Writing Fluent API in your applications

Fluent Interfaces / APIs are an amazing way of chaining methods and passing the input of the previous operation to the next operation. This reduces the amount of code required to declare similar objects or setting properties and configurations of the same object and makes the code more readable. Martin Fowler and Eric Evans coined the term back in 2005 (http://martinfowler.com/bliki/FluentInterface.html)

The implementation is very straight forward. The general pattern is to have chained methods each of which should be self-referential (should return object of its own type) and a terminating method to end the chain.

Following is a simplest example, a Number class which provides self-referential methods of operations returning the Number Object itself and an Equals method to terminate the chain.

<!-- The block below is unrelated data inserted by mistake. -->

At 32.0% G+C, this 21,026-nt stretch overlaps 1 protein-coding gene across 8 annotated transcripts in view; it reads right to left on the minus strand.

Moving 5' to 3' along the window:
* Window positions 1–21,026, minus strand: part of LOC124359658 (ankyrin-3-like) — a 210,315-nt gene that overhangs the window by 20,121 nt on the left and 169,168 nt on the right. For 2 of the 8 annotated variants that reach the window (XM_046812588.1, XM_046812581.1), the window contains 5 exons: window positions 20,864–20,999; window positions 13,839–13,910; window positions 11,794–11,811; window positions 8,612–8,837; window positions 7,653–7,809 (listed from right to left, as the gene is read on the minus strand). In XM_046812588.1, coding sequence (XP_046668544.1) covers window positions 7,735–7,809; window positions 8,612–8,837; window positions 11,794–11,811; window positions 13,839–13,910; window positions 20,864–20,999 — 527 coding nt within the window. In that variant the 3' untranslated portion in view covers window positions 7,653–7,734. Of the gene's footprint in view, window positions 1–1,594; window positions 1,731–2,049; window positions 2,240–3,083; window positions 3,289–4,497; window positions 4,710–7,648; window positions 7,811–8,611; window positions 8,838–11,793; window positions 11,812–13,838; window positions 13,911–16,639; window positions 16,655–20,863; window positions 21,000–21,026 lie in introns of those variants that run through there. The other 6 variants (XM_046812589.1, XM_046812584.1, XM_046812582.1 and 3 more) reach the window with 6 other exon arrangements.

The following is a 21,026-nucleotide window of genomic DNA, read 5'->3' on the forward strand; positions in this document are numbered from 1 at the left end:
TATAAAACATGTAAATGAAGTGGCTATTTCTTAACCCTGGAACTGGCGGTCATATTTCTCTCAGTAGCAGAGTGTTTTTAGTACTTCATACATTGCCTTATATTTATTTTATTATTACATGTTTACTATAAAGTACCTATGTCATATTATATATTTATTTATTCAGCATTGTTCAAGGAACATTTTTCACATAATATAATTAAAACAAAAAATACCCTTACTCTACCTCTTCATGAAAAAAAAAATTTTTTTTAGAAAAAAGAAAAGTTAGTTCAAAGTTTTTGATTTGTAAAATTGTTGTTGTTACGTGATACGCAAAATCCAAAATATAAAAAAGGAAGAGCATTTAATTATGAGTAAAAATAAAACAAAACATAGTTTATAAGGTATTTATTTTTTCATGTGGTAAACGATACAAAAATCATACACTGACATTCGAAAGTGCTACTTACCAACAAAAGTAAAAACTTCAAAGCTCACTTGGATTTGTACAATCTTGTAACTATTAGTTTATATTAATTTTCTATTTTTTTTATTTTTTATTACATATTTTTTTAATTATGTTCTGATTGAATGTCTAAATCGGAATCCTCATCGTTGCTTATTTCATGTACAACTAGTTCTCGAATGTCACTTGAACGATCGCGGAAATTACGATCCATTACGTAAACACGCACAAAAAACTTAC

public class Number

    {

        private int _number;

        public Number(int num)

        {

            _number = num;

        }

        public Number Add(int num)

        {

            _number += num;

            return this;

        }

        public Number Subtract(int num)

        {

            _number -= num;

            return this;

        }

        public Number Multiply(int num)

        {

            _number *= num;

            return this;

        }

        public Number Divide(int num)

        {

            _number /= num;

            return this;

        }

        public int Equals()

        {

            return _number;

        }

    }

So, we can use the number class as follows by chaining the operations together.

              Console.WriteLine(

                new Number(10)

                .Add(10)

                .Subtract(5)

                .Multiply(10)

                .Divide(2)

                .Equals()

                );

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